Friday, December 31, 2010

New Year's Eve supper

A late supper for six, followed by champagne toasts into the New Year.  Welcome 2011!

Porchetta -- boned pork shoulder, rubbed with herbs, garlic, and olive oil, and roasted in a low oven, with a crackling crisp skin
Sauteed cabbage -- with onions, garlic, thyme, apple, white wine, and stock
Cannellini beans Tuscan-style -- with sage, onion, and olive oil
Noodles Alfredo -- not quite fettuccine, but with butter, a touch of cream, grated pecorino cheese, and a sprinkle of parsley

Dessert is sweet potato pie, cookies, coffee.

Saturday, December 25, 2010

Christmas morning -- zeppole

I was up early this morning -- and standing at my stove frying zeppole, small twists of dough, drizzled with honey and sugar.  These were my grandmother Catherine's specialty at Christmas.  Very Neapolitan. 

This recipe makes a lot of zeppole.  Feel free to halve these proportions.

5 c             flour
1 t              baking powder
2 c             boiling water
2/3 c          oil
1 t              vanilla

Mound the flour in a deep mixing bowl.  Add baking powder.  Pour in the boiling water, the oil, and the vanilla.  Mix well.  The dough will be sticky at first, but as it is mixed it will become less so.  Turn out onto a board and knead gently for a couple of minutes.  Cover and let it rest for 30 minutes. 

Cut the ball of dough into 8 parts.  Roll each part into a long rope and cut the rope into 1-inch lengths.  Roll each bit further into a slim log, the size of your little finger and about 2 to 3 inches long.  Cross the ends into a little bow.  Set aside.
A portion of the rested dough.

Rolled into a rope. 

 Cut into small dumpling-sized sections. 

 Rolled out and twisted into a bow.  

Lined up on a baking sheet, ready to fry.

Fry the bows in deep hot oil, until lightly brown.  Do not overcook.  Drain well on paper towels.  Transfer to a serving bowl.  Warm some honey to thin it out (a microwave does this best) and pour the honey generously over the zeppole.  Sprinkle with granulated sugar.  A unique and delicious Christmas treat.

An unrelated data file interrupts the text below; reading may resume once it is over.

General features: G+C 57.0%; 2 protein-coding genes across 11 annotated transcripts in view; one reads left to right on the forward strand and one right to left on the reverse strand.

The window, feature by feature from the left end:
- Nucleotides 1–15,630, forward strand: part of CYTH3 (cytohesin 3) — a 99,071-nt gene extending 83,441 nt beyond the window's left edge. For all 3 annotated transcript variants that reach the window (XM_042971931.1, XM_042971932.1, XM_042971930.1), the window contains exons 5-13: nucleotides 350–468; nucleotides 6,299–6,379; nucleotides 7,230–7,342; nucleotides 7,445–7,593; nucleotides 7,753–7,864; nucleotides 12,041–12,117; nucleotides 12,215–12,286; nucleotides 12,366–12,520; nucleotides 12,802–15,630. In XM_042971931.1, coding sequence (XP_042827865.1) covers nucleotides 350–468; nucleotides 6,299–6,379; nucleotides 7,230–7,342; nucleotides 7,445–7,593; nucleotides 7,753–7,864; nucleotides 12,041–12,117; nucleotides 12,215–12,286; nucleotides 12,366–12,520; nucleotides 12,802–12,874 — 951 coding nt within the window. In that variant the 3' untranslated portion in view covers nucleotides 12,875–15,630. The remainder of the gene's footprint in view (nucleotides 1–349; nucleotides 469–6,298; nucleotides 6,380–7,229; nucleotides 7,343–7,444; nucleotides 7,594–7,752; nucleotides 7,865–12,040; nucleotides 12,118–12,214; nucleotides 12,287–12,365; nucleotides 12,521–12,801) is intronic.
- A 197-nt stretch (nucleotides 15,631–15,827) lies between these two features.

Frying the zeppole in hot oil.  

Draining on paper towels.

Friday, December 24, 2010

Christmas Eve!

I'm just done in the kitchen....made the stuffed calamari, the calzoniti, the marinara sauce and the tuna sauce for pasta.  Bringing it all over Aunt El's for our traditional family Christmas Eve dinner.  Should be great fun!

Recipes to follow....

Tuna sauce -- a once-a-year treat -- tuna, olives, capers, anchovies

 Stuffed calamari in tomato sauce.  

  Calzoniti (or "cauciun" in Abruzzese dialect) -- 
chocolate, fruit, and nuts in a fried ravioli treat

All the best for a Merry Christmas
and a Joyous New Year!

Tuesday, December 14, 2010

Union Square Greenmarket at Christmas

The gang ventured up to NYC for its annual Christmas stroll through Union Square.  We go in particular for the Christmas Market, but one of the delights is also the Greenmarket, which is there every Wednesday and Saturday. 

The Greenmarket features only locally produced foods, so veggies this time of year are apples, pears, cabbages and Brussels sprouts, carrots, potatoes, and all sorts of root vegetables like celeriac, beets, radishes, and Jerusalem artichokes.  Beyond the produce are baked goods, honey, jams and pickles, pasta, cheese and eggs.  This time of year there are also lots of Christmas greens. 

It's a beautiful place to visit.  I only wish I could shop and bring the stuff home to cook. 

Sunday, December 12, 2010

Apple pandowdy

Simple as pie.  Piece of cake.

Peel, core, and cut up 8-10 nice apples.  Add 1/2 cup raisins, the zest of half an orange, a couple tablespoons orange juice, 3/4 cup sugar, 2 tsp cinnamon, 1 tsp ginger, 1 tsp allspice, pinch of salt, 2 tablespoons Minute® tapioca, mix well, and arrange in a baking dish.  I used a shallow, terra cotta cazuela from Spain, about 12" across and 2" deep.  Dot with a couple tablespoons butter. 

Cut up 1 sheet of Pillsbury pie crust into strips using a ravioli cutter.  (Sure, go ahead, make your own, but on a drizzly, drab Sunday, that was not in the plans.)

Artfully arrange the strips on top of the apples.  Or just fling them on top, whatever you like.  Brush the pastry with some cream and sprinkle with coarse brown sugar. 

Bake in a 350°F oven for about an hour until the apples are bubbly and the crust is nicely browned. 

I mean, really, how beautiful is that?